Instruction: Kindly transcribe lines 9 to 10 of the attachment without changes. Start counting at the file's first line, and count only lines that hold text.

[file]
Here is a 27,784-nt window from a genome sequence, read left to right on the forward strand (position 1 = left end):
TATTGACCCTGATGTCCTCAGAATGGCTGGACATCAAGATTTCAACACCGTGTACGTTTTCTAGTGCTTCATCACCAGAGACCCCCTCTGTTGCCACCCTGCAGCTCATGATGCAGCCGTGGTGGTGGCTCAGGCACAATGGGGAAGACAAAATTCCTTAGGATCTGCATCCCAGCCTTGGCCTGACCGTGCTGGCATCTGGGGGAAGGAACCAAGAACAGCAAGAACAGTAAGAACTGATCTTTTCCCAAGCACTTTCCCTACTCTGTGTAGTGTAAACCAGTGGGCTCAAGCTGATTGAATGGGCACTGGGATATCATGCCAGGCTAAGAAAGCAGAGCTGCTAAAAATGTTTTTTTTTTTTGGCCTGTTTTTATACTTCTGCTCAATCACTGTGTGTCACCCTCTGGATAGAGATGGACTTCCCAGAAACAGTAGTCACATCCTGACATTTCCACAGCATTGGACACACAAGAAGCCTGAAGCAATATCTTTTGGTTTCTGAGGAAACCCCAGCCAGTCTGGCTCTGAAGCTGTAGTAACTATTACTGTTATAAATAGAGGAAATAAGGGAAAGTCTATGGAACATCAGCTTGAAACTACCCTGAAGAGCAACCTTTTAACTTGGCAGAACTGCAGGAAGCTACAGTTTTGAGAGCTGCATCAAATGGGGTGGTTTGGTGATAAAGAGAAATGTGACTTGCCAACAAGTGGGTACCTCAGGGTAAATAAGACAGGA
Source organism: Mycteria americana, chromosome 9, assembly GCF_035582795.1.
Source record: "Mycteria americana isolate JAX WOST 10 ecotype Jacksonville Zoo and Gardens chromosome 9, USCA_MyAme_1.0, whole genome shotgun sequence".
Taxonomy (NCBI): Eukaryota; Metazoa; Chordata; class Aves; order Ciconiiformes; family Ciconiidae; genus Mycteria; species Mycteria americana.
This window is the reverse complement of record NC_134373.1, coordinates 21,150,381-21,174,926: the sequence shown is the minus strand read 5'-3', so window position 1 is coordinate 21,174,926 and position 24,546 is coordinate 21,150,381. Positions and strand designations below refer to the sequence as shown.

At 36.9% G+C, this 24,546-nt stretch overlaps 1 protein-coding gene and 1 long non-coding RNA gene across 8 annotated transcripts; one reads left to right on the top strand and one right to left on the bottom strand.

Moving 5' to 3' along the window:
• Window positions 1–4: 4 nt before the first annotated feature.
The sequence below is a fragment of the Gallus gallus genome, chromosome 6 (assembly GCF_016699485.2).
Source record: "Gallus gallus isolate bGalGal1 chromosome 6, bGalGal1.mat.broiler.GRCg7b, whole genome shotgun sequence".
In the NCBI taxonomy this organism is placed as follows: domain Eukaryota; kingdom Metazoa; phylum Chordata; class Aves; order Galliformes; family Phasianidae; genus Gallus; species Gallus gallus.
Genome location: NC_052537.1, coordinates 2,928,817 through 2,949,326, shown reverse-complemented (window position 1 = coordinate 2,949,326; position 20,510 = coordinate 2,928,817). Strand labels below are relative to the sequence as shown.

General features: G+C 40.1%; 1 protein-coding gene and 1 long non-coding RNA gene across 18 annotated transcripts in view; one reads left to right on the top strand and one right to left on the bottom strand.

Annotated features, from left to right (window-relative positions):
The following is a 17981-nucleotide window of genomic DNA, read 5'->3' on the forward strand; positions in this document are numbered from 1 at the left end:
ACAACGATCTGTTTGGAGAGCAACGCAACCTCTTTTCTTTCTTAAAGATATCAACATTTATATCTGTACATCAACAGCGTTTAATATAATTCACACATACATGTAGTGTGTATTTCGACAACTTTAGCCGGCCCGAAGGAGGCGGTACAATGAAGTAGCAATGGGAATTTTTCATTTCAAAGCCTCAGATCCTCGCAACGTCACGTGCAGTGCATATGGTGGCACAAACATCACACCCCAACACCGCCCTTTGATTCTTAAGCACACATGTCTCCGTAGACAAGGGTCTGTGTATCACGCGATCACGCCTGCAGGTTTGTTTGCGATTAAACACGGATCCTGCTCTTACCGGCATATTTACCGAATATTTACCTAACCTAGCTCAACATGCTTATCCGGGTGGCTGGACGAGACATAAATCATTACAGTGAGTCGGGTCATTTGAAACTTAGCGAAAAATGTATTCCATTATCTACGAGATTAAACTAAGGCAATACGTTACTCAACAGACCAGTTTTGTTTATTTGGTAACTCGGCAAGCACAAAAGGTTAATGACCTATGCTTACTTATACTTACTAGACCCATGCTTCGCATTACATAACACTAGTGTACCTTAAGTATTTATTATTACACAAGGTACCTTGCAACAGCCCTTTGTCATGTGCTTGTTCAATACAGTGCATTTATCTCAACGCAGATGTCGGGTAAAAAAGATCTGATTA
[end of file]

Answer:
• Window positions 1–4: 4 nt before the first annotated feature.
The sequence below is a fragment of the Gallus gallus genome, chromosome 6 (assembly GCF_016699485.2).